event featured four lead changes and although
Vanderkaay held down the faster time in the
final 50 yards of the event, Melloui managed
to get his hand to the wall just .17 seconds
ahead of Vanderkaay.
"I was pleased with the time," Vanderkaay
said. "Ous is a great racer and it's fun going
head-to-head with him in big races. Anytime
we race I always get some of my best times."
Patton and DeJong placed sixth and sev-
enth, respectively in the event to give the Wol-
verines a huge point boost for the evening. In
the event, Patton got the opportunity to race
against his brother, Sean, who swims for Texas.
Sean placed 71st with a time of 1:42.04..
"I was really happy with the event," Bow-
man said. "Everyone really stepped it up for
us and got it done."
Patton got the opportunity to swim against
his brother in the event
On the second day of the invitational, the
Wolverines climbed up into third place by
passing California with 351 points on the
board. Highlights from the night included
one victory, four automatic NCAA-qualifying
times and seven NCAA-consideration times.
The 200-yard freestyle proved to be the
night's most rewarding event for the Wolver-
ines. With four of the top-six finishers from
the 2005 NCAA Championships competing
in the event, the battle for the title came down
to NCAA title owner Simon Burnett from
Arizona, the 2005 runner-up Vanderkaay and
senior co-captain Tarwater.
Burnett led the event for the first half of the
race with Tarwater and Vanderkaay following
close by. In the third 50 yards, Vanderkaay
pulled himself ahead of Tarwater and made
a run for the leader. Burnett found a way to
pull ahead in the final 50 yards and out-
touched Vanderkaay by .40. As consolation,
Vanderkaay and Tarwater managed to record
NCAA automatic times.
"I was really happy with my race in the 200
free," Vanderkaay said. "I was really close to
my best-ever time so it makes me confident
that I can work towards that in the rest of the
The night was put on ice by a victory
from the 800-yard relay team of Tarwater,
Vanderkaay, freshman Bobby Savulich and
DeJong. The Wolverines relay earned the
first-place finish by handily beating second
place Southern Cal by nearly six seconds
and earning an automatic NCAA time of
On the final night of the meet the Wolver-
ines managed to secure three individual vic-
tories but slipped into fourth place, a mere 12
points behind third-place Southern Cal.
Vanderkaay opened up Saturday night by
edging out rival Mellouli - who outtouched
Vanderkaay in both the 500-yard freestyle
and the 400-yard individual medley over the
weekend - in the 1,650-yard freestyle by
nearly two seconds.
"It meant a lot to get the win in that event,"
Vanderkaay said. "We always seem to go back
and forth in winning events."
DeJong and Tarwater later claimed their own
individual victories in the 200-yard backstroke
the 200-yard butterfly, respectively.
The meet marked the Wolverines' final
competition for the year as the team will not
be in action until Jan. 13 when they take on
Senior Chris DeJong took home a first-place finish in the 200-yard backstroke at the Texas Invitational.
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Wrestlers hit jackpot in Vegas
By David VandeVusse
Daily Sports Writer
The Wolverines felt right at home in Las Vegas.
The No. 3 Michigan wrestling team was at the top of its game
last weekend, winning the team title at the Cliff Keen Invita-
tional for the second straight year with a score of 145 points.
Cornell remained within striking distance of Michigan after day
one, but fell short and finished with 116 points. The tournament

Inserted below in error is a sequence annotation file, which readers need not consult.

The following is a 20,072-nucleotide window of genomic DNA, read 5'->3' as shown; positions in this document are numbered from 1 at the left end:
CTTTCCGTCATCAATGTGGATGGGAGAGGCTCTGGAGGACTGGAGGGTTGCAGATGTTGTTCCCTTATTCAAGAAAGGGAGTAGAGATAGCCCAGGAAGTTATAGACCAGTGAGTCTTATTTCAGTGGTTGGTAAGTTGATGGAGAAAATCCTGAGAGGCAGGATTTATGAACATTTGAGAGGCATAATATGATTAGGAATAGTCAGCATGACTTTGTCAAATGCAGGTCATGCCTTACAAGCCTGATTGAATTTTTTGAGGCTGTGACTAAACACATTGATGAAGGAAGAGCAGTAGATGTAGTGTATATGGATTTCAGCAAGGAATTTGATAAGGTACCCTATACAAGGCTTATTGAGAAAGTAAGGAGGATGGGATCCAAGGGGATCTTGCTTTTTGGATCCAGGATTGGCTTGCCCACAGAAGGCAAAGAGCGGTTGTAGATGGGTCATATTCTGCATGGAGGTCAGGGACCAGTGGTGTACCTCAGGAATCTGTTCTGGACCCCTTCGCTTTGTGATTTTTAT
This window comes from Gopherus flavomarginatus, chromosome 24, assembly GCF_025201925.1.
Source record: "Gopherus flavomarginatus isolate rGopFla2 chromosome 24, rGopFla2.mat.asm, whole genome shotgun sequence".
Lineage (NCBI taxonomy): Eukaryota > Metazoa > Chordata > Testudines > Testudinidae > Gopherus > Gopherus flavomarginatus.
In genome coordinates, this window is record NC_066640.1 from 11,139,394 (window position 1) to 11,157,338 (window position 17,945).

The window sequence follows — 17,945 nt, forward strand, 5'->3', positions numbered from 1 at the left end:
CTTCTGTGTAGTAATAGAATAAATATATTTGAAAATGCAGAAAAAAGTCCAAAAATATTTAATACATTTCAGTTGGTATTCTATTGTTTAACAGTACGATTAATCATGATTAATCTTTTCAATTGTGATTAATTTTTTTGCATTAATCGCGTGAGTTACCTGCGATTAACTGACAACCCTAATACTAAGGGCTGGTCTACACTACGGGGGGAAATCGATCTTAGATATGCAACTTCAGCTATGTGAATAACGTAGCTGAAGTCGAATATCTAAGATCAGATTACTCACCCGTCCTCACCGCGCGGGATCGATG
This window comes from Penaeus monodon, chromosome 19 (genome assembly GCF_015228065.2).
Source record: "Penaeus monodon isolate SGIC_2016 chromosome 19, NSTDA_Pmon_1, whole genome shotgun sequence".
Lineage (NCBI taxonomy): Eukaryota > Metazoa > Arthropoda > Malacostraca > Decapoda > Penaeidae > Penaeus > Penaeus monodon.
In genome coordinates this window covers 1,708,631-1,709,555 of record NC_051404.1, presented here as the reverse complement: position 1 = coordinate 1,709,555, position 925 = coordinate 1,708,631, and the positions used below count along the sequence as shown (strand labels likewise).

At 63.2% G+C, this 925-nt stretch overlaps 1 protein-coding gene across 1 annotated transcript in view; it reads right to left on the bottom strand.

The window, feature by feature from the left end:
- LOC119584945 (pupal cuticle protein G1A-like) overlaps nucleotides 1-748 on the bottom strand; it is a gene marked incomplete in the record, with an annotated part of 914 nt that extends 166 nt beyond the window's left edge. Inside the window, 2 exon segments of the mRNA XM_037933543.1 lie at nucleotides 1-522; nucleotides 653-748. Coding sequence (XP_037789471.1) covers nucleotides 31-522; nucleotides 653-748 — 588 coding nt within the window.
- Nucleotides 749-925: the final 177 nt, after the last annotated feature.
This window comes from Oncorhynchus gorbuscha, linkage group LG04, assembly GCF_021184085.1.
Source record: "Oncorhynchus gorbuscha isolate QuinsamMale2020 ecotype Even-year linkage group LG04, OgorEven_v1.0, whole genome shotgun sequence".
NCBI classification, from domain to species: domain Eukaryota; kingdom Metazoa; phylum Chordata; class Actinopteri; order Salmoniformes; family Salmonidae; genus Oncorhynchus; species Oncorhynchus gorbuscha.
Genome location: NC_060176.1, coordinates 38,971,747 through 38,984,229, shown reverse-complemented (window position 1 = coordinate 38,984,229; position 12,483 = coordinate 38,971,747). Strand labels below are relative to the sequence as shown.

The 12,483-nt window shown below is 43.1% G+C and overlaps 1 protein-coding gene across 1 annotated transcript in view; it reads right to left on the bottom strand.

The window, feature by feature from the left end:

featured 50 teams -10 of which were nationally ranked entering
It's fitting that the Maize and Blue found success at an invita-
tional named after former Michigan standout coach Cliff Keen
and organized by members of the Churella family - a family
rich in Wolverine wrestling tradition.
Fifth-year senior Ryan Churella and his brother, redshirt
sophomore Josh Churella, lived up to their family name by win-
ning individual titles Saturday in the 161-pound and 141-pound
classes, respectively. Fifth-year senior Greg Wagner and redshirt
freshman Steve Luke also took first in the heavyweight and 157-
pound classes. Ryan Churella and Wagner successfully defended
their individual titles from last year's tournament.
"I was happy with the team effort," Michigan coach Joe
McFarland said. "They were aggressive and tough and scored
lots of points."
Ryan Churella's performance earned him the accolade of
most outstanding wrestler of the tournament.
"It's definitely something I recognize and appreciate'"he said.
"It's a kind of cool thing coming here and winning this tourna-
ment that I grew up around and that my dad runs."
Despite Churella's dominance, it was Luke who made the big-
gest strides on Saturday. In his first tournament as a member of
Michigan's starting lineup, he reeled off six straight victories,
including a win in the finals over Alex Tirapelle from Illinois, the
top-ranked wrestler nationally in the weight class.
"My offense wasn't very good," Luke said. "But (Tirapelle) is
a very defensive wrestler, and it was a very defensive match."
Both Luke and Tirapelle made escapes for one point each
during regulation, but neither could mount a takedown. In
the first tiebreaker they once again traded points, setting up
a 3-3 score heading into the second round. It soon became
clear that the match would be decided on riding time rather
Redshlrt senior Ryan Churella and his brother, Josh Churella,
both claimed Individual titles over the weekend.
than points. If Luke could make a quick escape, he would
have a chance to win. Early in the second overtime, he did
"I knew I had to escape," Luke said. "Right when the whistle
blew, I exploded. He slipped and I got away."
Luke finished with a four-second advantage in riding time,
winning the match and the individual title.
"It was a big confidence builder for him," McFarland said.
"He beat some of the best wrestlers in the country."
All four Michigan competitors who made it to the finals
Redshirt sophomore Eric Tannenbaum also performed well,
finishing fourth in the 149-pound class.
"This is just a great start for us and a confidence booster as a
team," McFarland said. "But we can't get full of ourselves as it's
still early in the season."
The Wolverines return to Ann Arbor to face No. 12 Nebraska